Anyone exposed to SARS-CoV-2 is at risk of infection. There is limited information about how COVID-19 affects high-risk groups. It’s believed that the individuals most at risk for developing a severe illness from COVID-19 are adults ages 65 and older, people with suppressed immune systems and people with underlying medical conditions such as:

    • Asthma
    • Cancer
    • Chronic lung disease
    • Chronic kidney disease
    • Diabetes
    • Heart disease
    • Liver disease
    • Obesity
  • If I’m Considered High Risk, What Should I Do?

    To protect yourself from coronavirus, stay home as much as you can. Ensure you have enough medication (prescription and over-the-counter), groceries and household items in case you need to be in your home for an extended period of time. If you do need to go out in public, keep at least six feet away from others who are showing symptoms. Wash your hands often. Regularly disinfect frequently touched surfaces in your home.

  • Should I Be Tested?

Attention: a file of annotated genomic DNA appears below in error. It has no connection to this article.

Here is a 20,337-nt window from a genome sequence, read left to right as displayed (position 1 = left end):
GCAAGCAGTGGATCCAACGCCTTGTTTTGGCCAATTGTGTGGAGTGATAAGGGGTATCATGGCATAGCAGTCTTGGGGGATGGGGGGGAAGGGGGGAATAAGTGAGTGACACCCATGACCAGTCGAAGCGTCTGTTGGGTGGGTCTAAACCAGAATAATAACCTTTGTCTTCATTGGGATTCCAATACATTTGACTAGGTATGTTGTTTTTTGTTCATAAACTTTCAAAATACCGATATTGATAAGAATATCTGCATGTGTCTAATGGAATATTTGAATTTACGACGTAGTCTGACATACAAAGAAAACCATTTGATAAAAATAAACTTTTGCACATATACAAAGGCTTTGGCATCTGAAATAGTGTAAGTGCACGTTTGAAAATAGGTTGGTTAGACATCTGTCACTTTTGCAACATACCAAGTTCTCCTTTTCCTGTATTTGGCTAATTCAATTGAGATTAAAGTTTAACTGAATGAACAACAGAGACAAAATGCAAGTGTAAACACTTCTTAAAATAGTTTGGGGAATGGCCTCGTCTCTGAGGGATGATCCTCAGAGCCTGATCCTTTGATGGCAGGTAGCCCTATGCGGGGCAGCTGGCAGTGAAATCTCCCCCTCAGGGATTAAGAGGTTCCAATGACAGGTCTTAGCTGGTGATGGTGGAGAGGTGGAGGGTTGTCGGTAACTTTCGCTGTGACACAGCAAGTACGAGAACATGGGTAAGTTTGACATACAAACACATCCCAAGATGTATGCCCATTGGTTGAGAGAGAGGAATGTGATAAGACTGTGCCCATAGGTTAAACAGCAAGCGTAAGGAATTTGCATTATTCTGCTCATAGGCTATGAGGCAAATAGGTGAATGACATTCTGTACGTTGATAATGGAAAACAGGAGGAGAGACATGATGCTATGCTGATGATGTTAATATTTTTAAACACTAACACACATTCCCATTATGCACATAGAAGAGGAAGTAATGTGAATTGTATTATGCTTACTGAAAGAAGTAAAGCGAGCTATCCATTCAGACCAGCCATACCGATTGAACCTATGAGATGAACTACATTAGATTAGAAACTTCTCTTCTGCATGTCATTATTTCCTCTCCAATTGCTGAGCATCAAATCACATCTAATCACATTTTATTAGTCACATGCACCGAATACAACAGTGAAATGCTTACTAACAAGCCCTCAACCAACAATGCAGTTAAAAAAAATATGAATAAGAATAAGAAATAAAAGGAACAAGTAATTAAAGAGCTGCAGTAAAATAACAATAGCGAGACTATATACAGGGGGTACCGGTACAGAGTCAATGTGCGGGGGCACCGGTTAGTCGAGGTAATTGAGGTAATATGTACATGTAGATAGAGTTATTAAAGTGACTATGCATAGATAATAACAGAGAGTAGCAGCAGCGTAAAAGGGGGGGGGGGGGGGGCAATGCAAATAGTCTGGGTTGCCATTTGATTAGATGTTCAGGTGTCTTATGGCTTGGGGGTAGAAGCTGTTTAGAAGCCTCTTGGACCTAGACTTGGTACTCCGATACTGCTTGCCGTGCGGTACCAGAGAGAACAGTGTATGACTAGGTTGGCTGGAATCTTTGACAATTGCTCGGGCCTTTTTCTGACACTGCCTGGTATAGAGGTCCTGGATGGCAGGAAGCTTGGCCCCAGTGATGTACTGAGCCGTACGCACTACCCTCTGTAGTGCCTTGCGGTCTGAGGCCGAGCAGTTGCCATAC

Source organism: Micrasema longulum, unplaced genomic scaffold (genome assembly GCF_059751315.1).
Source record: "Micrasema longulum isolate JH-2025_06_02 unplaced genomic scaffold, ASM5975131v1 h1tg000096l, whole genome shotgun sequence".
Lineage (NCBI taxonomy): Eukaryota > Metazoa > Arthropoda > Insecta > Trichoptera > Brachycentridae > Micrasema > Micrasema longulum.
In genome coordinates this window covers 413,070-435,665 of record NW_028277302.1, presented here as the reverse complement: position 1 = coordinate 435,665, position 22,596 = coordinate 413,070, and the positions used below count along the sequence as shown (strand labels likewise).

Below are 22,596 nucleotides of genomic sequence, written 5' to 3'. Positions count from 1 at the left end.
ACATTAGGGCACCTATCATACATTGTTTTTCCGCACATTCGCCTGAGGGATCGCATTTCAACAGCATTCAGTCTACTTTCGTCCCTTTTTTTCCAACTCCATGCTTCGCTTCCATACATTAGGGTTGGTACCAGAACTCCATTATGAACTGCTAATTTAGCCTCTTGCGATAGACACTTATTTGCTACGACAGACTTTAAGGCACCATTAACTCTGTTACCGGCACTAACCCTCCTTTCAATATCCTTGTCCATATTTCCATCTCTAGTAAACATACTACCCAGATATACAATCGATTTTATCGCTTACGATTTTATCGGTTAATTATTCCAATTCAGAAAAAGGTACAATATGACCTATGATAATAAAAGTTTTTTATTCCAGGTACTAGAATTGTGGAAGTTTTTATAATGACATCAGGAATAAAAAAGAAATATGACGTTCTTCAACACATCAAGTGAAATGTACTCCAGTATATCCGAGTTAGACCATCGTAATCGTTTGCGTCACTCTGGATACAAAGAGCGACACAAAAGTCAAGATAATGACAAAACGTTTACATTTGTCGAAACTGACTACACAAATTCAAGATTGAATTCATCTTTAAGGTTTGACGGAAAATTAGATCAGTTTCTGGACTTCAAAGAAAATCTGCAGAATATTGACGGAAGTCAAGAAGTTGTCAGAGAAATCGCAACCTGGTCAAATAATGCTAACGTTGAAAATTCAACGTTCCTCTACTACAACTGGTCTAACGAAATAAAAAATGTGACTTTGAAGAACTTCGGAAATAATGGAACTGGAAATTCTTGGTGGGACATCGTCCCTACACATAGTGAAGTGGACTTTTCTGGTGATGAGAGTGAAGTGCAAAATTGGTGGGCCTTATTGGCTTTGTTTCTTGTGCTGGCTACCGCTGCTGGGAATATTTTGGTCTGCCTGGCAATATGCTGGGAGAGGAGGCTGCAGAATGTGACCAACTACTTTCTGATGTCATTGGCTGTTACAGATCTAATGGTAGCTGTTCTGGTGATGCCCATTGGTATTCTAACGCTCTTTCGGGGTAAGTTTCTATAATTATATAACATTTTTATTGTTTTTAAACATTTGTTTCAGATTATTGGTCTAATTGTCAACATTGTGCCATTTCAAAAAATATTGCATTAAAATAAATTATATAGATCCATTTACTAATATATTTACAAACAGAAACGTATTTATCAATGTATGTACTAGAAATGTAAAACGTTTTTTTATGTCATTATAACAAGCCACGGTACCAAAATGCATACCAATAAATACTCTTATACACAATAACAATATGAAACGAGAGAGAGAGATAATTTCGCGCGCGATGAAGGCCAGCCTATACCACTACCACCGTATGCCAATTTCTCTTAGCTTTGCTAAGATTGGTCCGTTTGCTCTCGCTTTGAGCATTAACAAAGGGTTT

If you think you’ve been exposed to COVID-19 or are experiencing new or worsening cough and/or shortness of breath, call our COVID-19 hotline at 414-805-2000. If you meet the requirements for testing, you'll be directed to a test site, and testing will be provided without charge.

  • What Do I Do If I Test Positive?

    Stay home, and stay away from those you live with as much as possible. Most people who test positive for COVID-19 recover at home without additional medical treatment. Keep in touch with your provider using MyChart or telehealth visits whenever possible. If you need to see your provider in person, call before visiting to help staff minimize the risk of exposure to our patients and care team.